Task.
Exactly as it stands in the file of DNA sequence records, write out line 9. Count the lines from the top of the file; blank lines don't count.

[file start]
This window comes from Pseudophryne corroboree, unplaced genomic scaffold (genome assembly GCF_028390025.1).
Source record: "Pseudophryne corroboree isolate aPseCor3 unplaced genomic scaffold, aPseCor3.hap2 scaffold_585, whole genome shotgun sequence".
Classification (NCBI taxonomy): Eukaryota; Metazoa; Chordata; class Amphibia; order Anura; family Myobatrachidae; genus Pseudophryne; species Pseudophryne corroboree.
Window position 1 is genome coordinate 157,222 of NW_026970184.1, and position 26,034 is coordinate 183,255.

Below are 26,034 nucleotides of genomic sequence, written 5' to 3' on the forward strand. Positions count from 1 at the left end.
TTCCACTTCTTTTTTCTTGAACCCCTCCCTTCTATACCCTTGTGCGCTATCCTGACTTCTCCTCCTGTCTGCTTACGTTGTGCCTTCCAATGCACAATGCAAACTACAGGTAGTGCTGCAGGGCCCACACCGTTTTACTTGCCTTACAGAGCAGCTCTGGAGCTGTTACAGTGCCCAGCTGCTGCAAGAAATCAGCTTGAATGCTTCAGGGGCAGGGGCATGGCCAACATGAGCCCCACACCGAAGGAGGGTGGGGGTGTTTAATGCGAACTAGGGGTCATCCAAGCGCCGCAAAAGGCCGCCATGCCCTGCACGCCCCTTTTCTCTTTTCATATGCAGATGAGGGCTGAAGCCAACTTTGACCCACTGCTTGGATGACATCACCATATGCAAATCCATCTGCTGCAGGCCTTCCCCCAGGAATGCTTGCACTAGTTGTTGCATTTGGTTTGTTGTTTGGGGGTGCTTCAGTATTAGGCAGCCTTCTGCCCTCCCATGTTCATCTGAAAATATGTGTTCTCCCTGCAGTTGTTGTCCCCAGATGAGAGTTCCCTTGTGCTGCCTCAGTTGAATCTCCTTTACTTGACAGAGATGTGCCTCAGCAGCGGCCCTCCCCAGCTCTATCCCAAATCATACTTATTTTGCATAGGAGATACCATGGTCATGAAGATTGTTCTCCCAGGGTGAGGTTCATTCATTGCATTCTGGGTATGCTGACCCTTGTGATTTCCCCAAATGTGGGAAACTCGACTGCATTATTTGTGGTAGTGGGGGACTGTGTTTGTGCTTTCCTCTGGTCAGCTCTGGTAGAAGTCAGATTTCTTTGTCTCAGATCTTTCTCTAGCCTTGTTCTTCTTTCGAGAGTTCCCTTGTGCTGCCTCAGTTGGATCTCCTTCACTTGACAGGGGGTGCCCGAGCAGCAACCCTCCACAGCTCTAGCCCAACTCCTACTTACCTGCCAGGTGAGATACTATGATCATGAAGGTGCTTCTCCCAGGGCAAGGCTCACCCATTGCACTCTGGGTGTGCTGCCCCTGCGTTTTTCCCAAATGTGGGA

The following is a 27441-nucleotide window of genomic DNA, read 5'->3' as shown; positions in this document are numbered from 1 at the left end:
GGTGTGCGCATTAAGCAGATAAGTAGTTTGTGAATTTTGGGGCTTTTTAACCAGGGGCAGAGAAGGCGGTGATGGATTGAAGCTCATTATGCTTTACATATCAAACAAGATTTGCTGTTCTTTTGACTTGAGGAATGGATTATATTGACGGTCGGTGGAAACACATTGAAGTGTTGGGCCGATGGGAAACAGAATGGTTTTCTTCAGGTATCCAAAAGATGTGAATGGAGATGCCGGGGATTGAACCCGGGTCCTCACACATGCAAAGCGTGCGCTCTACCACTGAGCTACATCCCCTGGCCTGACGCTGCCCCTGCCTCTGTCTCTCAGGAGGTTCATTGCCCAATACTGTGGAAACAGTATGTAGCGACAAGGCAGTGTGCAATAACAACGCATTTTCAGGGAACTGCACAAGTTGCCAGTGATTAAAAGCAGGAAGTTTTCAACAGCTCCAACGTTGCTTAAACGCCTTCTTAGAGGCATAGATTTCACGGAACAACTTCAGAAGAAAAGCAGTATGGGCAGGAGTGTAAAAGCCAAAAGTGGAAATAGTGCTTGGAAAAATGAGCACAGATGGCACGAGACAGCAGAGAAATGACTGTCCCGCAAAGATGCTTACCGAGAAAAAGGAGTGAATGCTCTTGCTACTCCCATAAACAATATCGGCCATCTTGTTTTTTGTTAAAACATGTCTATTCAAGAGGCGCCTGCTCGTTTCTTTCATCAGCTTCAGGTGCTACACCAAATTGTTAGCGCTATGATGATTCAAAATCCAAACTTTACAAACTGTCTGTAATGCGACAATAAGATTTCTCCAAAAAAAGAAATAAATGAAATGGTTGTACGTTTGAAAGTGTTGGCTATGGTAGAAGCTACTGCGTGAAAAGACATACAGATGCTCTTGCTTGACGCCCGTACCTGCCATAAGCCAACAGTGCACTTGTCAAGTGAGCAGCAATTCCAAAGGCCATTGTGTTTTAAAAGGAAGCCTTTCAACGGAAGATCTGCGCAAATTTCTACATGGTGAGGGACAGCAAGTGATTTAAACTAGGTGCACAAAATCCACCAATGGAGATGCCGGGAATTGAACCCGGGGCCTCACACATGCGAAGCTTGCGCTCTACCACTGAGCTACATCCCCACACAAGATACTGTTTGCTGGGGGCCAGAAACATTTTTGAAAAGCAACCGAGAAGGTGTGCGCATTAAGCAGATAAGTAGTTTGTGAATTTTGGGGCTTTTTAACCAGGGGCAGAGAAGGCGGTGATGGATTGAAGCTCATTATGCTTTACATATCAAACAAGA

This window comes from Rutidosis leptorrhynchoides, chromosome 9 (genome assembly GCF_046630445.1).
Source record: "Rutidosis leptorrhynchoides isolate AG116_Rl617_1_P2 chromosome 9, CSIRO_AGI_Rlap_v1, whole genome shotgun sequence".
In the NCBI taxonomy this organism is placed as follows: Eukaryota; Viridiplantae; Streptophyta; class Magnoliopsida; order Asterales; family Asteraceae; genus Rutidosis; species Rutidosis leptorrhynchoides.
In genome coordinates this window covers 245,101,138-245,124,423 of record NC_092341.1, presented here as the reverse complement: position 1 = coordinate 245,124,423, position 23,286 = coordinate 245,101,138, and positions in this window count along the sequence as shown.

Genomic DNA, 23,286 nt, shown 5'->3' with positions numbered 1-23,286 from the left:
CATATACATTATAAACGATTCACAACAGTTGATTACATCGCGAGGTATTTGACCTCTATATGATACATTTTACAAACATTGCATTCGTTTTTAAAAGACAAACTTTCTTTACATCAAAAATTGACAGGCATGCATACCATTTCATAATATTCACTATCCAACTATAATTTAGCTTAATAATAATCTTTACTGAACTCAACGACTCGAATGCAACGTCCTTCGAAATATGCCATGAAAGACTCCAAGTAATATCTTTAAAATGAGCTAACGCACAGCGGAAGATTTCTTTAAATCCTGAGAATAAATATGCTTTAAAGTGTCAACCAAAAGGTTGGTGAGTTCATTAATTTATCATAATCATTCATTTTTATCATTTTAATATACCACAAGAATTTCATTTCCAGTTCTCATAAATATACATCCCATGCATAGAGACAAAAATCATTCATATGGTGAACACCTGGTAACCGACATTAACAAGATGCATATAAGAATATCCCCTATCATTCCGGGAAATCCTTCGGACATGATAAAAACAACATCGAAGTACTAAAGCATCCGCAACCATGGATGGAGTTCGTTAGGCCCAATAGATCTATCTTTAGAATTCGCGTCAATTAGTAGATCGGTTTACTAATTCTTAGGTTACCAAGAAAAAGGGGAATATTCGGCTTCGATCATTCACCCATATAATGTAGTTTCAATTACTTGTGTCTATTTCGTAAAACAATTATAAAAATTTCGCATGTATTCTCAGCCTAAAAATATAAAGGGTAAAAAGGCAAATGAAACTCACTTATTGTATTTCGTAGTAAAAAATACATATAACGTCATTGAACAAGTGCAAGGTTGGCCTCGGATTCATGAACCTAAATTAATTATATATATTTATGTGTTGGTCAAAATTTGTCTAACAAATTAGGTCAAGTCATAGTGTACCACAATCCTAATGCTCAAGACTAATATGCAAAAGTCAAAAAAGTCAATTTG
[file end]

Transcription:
This window comes from Rutidosis leptorrhynchoides, chromosome 9 (genome assembly GCF_046630445.1).